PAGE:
Woman Ordered To Stop Making Hateful Gay Comments

GayPROVIDENCE, RHODE ISLAND – In Superior Court yesterday, lawyer Christopher Millea described the repeated threats and homosexual slurs his client hurled toward her AIDS-afflicted neighbor as “trivial.”
They were part of a “kindergarten name-calling contest,” Millea said, which while offensive to most people, remained examples of constitutionally protected free speech.
Superior Court Judge Netti C. Vogel had another name for it: “hateful conduct,” spurred by prejudice, that unlawfully deprived Kenneth W. Potts, of Warren, of his right to live peacefully under the state’s Fair Housing Practices Act.
Yesterday, in a decision that gave the attorney general’s newly formed Office of Civil Rights Advocate its first victory, Vogel issued an injunction against 33-year-old Theresa R. Deschenes, preventing her from having any intentional contact with Potts, her downstairs neighbor.
“She has intimidated him,” the judge said. “She has threatened him with physical violence . . . all connected to his sexual orientation.”
Vogel said the civil suit — the first brought by the advocate’s office since the General Assembly established it last year — reminded her of the Rev. Martin Luther King Jr.’s response to critics of the Civil Rights Act who said it was impossible to legislate human behavior.
Quoting King, Vogel said: “It may be true that the law cannot make a man love me but it can stop him from lynching me.” In this case, said Vogel, the new advocate’s office and its reliance on the protections afforded in the state’s Fair Housing Practices Act, “may stop Miss Deschenes from injuring Mr. Potts and that’s pretty important, too.”
During yesterday’s injunction hearing Potts, 48, testified how his relationship with Deschenes got off poorly in March as he was preparing to move into the apartment house at 234 Child St.
Soon after telling Deschenes that he was gay and ill, Potts said he received a phone call from Deschenes after she had left her young daughter alone in the apartment upstairs.
“She said, ‘If you do anything to my daughter I’ll [expletive] kill you.’ I said, ‘I’m gay, not a pedophile.’ “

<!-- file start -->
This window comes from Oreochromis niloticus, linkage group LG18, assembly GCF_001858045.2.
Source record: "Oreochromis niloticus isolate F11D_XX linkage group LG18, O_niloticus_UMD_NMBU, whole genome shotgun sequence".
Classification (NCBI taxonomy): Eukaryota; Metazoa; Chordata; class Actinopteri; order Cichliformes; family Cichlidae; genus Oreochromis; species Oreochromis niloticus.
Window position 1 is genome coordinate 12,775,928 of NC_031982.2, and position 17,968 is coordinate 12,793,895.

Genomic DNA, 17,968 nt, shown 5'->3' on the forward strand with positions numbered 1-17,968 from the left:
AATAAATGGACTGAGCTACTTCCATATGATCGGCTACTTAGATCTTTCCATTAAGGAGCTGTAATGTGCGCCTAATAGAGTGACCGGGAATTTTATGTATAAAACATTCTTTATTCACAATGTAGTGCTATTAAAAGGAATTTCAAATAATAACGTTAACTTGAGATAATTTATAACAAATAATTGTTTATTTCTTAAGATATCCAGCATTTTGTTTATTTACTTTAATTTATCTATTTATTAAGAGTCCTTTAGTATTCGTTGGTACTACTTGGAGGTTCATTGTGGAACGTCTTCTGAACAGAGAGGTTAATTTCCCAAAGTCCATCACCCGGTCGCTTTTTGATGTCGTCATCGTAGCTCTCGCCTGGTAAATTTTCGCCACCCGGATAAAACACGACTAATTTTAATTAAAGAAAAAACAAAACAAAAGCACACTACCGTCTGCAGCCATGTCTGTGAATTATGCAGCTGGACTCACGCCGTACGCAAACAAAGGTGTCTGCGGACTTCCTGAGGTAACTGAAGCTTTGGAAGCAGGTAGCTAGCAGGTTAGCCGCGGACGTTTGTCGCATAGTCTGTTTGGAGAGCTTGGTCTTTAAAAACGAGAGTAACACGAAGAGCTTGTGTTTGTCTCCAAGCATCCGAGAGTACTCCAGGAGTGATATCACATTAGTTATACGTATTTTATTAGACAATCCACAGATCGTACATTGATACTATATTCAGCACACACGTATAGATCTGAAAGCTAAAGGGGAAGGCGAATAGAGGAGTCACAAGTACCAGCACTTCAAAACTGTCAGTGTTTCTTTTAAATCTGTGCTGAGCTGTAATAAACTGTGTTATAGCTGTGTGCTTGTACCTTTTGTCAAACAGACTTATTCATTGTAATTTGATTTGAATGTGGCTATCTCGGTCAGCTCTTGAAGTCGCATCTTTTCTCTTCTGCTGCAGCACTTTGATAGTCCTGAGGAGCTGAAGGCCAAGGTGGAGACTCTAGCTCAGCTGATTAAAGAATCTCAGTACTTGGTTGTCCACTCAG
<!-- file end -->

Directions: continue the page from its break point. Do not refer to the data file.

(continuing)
Since then, Potts said he had called the Warren police at least 15 times complaining that Deschenes was harassing him by playing loud music, stomping on her floor and using slurs directed at him because he is gay.
According to his court complaint, Deschenes on several occasions physically threatened Potts, apparently because he was calling the police on her. On June 12, responding police officers arrested Deschenes for disorderly conduct for refusing to turn down her music. During the arrest, the police said, Deschenes threatened to assault Potts once she was released.
On the stand, Deschenes admitted to casting homosexual slurs at Potts.
Under questioning from her lawyer, she said she did so in anger, particularly after she had been arrested and after Potts had called child-welfare officials in to investigate her. His accusation was ruled unfounded, she said. She denied she was homophobic.
“I shouldn’t have said what I said. I’ll apologize right now. I’m sorry.”
In closing remarks, Millea said while Deschenes’ statements were offensive to most people, they were protected free speech under the First Amendment.
Further, he argued the attorney general’s office had no right to bring the complaint under the Fair Housing Practices Act because the act pertains to protections against discrimination (including sexual orientation) from property owners or landlords. Potts and Deschenes are tenants and have no authority as to who lives at the apartment house.
But Assistant Attorney General Thomas A. Palombo, the state’s new civil-rights advocate, said the housing act also makes it unlawful to “coerce, intimidate, threaten or interfere with any person in the exercise or enjoyment” of any rights secured by the state or federal constitutions and laws.
Living peacefully without fear of intimidation or harassment because of your sexual orientation is one of them, Palombo said.
Judge Vogel agreed.
“The evidence is clear,” Vogel said that Deschenes acted as she did “with intent to harass and intimidate Mr. Potts because he is gay.”
She said she rejected Deschenes’ testimony that she was not prejudiced against Potts because of his sexual orientation.
While the First Amendment allows people to sling epithets, Vogel said, that freedom becomes limiting when those words provoke or may provoke violence. And Deschenes’ remarks that she would “[expletive] him up” upon her release from police custody, “clearly rises to a level of force.”
Vogel said Potts’ right to “live peacefully . . . will be irreparably harmed” if she didn’t issue an injunction to stop Deschenes’ continued behavior.
Deschenes refused to comment after the decision. Millea said they would discuss whether to seek an appeal.
Attorney General Patrick C. Lynch, who was in the courtroom, said he was pleased with the judge’s decision and grateful that the General Assembly created a means for his office to pursue cases like this — “to fight for dignity that should be humanely automatic. Unfortunately with people like this defendant, it’s important.”
Said Potts: “I hope this teaches a lesson not to hate anybody for any reason.”
from The Providence Journal

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